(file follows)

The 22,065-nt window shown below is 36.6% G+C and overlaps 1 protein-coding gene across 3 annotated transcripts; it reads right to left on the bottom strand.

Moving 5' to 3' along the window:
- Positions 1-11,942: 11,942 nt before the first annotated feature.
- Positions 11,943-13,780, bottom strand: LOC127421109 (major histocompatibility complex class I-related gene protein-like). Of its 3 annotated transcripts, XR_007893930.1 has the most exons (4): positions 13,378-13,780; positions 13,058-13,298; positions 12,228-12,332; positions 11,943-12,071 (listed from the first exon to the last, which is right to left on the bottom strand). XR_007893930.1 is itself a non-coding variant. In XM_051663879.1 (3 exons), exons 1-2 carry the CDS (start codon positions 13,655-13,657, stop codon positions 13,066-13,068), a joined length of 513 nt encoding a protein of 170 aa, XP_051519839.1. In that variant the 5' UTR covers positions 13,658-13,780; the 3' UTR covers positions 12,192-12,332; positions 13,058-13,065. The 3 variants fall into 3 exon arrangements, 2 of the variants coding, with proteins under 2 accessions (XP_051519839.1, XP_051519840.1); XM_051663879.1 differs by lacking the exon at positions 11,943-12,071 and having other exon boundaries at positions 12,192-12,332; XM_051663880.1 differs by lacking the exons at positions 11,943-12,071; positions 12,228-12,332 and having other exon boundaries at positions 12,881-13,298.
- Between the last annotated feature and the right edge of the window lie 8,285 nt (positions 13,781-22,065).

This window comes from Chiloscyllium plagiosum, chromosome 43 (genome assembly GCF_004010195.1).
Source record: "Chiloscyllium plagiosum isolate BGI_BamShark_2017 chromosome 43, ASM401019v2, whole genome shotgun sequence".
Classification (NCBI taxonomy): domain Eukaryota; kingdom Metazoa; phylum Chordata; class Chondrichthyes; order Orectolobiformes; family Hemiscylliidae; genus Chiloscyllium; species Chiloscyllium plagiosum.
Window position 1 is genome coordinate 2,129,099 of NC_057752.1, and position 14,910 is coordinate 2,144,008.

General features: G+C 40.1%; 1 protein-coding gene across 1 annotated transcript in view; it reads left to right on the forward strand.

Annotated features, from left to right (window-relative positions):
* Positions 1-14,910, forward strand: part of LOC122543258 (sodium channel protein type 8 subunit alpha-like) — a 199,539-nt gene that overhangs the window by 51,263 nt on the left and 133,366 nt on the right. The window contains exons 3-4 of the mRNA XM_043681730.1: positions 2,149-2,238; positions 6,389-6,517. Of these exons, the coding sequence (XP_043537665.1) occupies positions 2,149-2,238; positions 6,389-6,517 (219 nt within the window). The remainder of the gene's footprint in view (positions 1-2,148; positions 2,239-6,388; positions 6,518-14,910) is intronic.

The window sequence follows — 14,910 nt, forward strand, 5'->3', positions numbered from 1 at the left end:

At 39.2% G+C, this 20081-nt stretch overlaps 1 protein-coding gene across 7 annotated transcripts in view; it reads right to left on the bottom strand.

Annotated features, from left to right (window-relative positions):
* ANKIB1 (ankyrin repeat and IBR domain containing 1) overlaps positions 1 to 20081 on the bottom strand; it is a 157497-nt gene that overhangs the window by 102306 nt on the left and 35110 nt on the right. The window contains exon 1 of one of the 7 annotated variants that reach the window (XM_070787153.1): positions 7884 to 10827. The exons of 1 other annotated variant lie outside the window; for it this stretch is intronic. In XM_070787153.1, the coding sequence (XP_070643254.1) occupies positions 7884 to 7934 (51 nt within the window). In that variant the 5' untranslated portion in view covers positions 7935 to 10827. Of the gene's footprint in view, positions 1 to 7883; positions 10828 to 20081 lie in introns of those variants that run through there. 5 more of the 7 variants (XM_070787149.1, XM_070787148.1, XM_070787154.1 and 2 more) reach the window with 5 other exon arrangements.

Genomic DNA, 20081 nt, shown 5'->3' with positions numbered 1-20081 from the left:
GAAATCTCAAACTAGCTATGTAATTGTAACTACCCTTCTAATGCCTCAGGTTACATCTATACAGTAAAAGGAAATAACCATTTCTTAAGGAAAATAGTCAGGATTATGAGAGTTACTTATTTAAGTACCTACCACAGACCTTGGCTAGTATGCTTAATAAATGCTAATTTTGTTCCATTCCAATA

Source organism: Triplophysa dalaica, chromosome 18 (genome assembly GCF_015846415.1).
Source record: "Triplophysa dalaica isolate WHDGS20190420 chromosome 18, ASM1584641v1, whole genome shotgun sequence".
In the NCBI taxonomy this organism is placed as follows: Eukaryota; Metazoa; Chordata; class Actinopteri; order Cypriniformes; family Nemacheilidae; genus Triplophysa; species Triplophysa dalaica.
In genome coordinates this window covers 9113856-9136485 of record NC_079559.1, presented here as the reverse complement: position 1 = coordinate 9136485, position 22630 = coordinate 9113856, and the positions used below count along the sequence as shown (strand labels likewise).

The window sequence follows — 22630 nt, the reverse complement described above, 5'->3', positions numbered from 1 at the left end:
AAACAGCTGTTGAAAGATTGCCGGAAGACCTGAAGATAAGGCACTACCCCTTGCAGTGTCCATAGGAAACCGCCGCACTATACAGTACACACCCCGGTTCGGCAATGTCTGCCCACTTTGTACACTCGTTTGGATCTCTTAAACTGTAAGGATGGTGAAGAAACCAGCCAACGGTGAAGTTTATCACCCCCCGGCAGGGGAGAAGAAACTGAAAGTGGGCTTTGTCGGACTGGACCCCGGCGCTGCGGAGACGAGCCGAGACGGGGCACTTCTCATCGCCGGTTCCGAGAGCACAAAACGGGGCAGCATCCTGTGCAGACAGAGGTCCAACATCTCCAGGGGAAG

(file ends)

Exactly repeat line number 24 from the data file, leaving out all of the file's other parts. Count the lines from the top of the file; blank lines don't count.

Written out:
AAACAGCTGTTGAAAGATTGCCGGAAGACCTGAAGATAAGGCACTACCCCTTGCAGTGTCCATAGGAAACCGCCGCACTATACAGTACACACCCCGGTTCGGCAATGTCTGCCCACTTTGTACACTCGTTTGGATCTCTTAAACTGTAAGGATGGTGAAGAAACCAGCCAACGGTGAAGTTTATCACCCCCCGGCAGGGGAGAAGAAACTGAAAGTGGGCTTTGTCGGACTGGACCCCGGCGCTGCGGAGACGAGCCGAGACGGGGCACTTCTCATCGCCGGTTCCGAGAGCACAAAACGGGGCAGCATCCTGTGCAGACAGAGGTCCAACATCTCCAGGGGAAG